“I couldn’t say that we are 100 percent ready for this, but it is what it is, so we need to do this,” he said.
Artem, an 18-year-old massage therapy student in his first year in university, is sleeping on the floor of a studio belonging to a young married couple, musician Pavlo Gots and his wife Victoria, a photographer.
He left his home in the central Poltava Oblast two days after the fighting broke out, and spent three days in a car trying to reach Lviv, normally a 10-hour drive. His biological father is in the army, and his mother and stepfather refuse to leave their home. Artem is staying at Zavod until he manages to cross into Poland, with hopes of eventually reaching the United States. But, as of now, Ukraine is not allowing men from ages 18-60 leave.
As we spoke, Gots, who plays in the popular ethnic rock band Joryj Kłoc, pulled out his guitar. Like Ptashnyk, he hasn’t touched the instrument since the start of the war on February 24.
He sang a Ukrainian folk song about the evening star, the night star, and the morning star, each representing a living Ukrainian generation.
Though the creators at Zavod, with their dyed hair and their rebellious outfits, might be mistaken for pacifists, they are anything but.
Next to one of the warehouse buildings, roughly cut steel spikes sat in stacked crates. Empty barrels of flammable chemicals were lined up against a wall, their contents likely now in Molotov cocktails, as Zavod’s artists prepare to defend their homeland.
“I had an urge to go fight, honestly,” explained Ptashnyk. “Everyone did.”
Never been so united
Painter Mira Bachkur had recently decided to stay in Kyiv after moving there for an art project. Then the fighting began.
“I left right away when the chaos started,” she said. “I heard the bombings but didn’t see them.”
Her journey was chaotic, with the train to Lviv constantly being rerouted as bridges were knocked out by Russian bombs.
She is now back living with family in Lviv. “First we were shocked and trying to recover from what was happening. And at home, we have a constant flow of people from Kharkiv.”
Many of the people that have come through her family home are complete strangers, said Bachkur.
“The thought process is different now. If someone asks if you have a place [for them] to stay, you say you do,” she said. “We’ve never been so united.”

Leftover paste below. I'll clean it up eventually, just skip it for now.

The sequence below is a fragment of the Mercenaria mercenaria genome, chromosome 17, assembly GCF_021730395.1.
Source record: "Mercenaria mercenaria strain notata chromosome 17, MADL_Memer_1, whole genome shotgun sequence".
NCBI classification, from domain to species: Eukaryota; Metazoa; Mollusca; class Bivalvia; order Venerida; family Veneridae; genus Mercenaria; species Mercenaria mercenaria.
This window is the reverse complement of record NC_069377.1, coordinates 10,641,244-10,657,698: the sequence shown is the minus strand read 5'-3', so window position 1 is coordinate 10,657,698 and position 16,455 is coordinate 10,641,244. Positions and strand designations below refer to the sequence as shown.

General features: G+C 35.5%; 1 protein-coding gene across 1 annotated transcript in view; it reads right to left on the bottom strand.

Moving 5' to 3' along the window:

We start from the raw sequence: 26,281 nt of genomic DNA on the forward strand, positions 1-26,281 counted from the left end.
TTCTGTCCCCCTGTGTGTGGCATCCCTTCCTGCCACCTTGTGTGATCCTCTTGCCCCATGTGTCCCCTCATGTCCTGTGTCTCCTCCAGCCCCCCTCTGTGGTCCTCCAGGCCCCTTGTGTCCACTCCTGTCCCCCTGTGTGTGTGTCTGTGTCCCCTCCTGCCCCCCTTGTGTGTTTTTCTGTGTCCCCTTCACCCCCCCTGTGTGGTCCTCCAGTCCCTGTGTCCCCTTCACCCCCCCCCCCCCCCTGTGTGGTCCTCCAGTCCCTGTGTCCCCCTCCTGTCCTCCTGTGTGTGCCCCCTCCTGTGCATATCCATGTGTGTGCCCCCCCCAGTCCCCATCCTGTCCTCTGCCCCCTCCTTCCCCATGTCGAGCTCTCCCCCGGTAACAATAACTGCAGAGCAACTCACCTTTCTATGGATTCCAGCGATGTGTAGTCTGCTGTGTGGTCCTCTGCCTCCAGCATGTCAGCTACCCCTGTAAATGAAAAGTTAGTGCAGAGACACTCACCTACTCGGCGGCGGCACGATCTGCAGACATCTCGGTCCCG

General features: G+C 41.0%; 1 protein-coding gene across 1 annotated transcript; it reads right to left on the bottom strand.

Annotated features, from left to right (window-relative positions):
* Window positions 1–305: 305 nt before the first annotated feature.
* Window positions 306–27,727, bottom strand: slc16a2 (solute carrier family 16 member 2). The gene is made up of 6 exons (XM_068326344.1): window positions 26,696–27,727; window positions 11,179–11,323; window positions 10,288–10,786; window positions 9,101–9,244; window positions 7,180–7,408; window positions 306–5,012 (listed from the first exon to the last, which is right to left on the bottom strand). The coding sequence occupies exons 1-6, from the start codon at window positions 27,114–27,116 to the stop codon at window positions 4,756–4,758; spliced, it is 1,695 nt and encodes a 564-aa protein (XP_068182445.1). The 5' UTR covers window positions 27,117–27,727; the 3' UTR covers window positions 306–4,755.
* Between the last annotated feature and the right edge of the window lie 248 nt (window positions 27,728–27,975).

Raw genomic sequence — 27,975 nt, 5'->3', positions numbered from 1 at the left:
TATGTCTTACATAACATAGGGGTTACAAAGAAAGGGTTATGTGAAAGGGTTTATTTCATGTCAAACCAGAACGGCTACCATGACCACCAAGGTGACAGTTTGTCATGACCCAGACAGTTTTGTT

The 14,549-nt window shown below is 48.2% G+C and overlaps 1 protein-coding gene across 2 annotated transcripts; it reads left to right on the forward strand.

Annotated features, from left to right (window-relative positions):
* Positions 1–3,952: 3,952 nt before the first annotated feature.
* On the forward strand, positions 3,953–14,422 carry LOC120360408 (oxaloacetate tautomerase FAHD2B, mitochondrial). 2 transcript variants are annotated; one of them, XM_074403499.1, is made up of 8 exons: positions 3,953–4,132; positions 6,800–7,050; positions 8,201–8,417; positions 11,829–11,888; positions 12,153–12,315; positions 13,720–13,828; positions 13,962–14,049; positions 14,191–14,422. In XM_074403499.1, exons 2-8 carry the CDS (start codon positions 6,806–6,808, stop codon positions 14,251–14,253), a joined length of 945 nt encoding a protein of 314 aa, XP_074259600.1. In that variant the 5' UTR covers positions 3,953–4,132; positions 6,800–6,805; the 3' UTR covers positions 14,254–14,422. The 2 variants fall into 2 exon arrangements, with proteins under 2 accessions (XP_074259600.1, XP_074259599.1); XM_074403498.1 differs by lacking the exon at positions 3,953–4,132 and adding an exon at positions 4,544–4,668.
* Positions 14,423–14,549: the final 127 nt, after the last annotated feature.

Vadim Panchenko, also a painter, speaks regularly with his mother in Kiryat Hayim, Israel.
She has been trying to convince him to join her. “Of course, mom is being a mom,” he said with a smile.
Neither painter has intentionally changed their art since the war began, perhaps because the themes they explore are already so relevant to the current struggle. “Most of my art is about uncertainty and futurism,” explained Panchenko. “But the surroundings are making changes, the way we feel is changing.”
Bachkur has been exploring her own roots by depicting Ukrainian history in her art. Her recent work has focused on the nature of cruelty.
“I’ve been trying to decipher what the generations before us have experienced, and connecting it to our generation, what we are experiencing now,” she said.
She is determined to continue creating art in wartime.
“First of all, you can sell your art and donate,” she said. “Second of all, it’s a statement. That’s how you can speak up to the entire world community.”
Glitter and fear
Wearing purple lipstick and glitter under her eyes, improv artist Victoria Butelenko was trying to keep smiling, even if she didn’t feel like it inside.
“You see the glitter on my face, and I try to keep myself fine, but I can’t say that I’m fine,” she said. “I feel tired, I feel fear, I’m upset about everything, but my appearance tries to help people.”
Butelenko, who runs an improv comedy school at Zavod, has not performed or taught since the invasion began. “I don’t have resources inside me for comedy,” she lamented.
But like others, she is doing what she can to help refugees.
“On the third day of war, we organized our theater space for the relief of displaced people from all over Ukraine,” she explained.
Her students are volunteering with the refugees as well.
To cope with the stress of war, Butelenko has been trying to sleep more and eat healthier. Two days ago, she allowed herself to watch a movie and listen to music unrelated to the war. It was the first time she had done so in two weeks.
In these calamitous times for Ukraine, she cannot even conceive of getting back to comedy in the future. “I think of the day when we will have improv shows again, and I can’t imagine how I can perform,” she said.
“I don’t know,” she said sadly. “I don’t have the time to think about that. I try to take care of myself just to have the power to help people, and I have no time to think about the future because I am worried today.”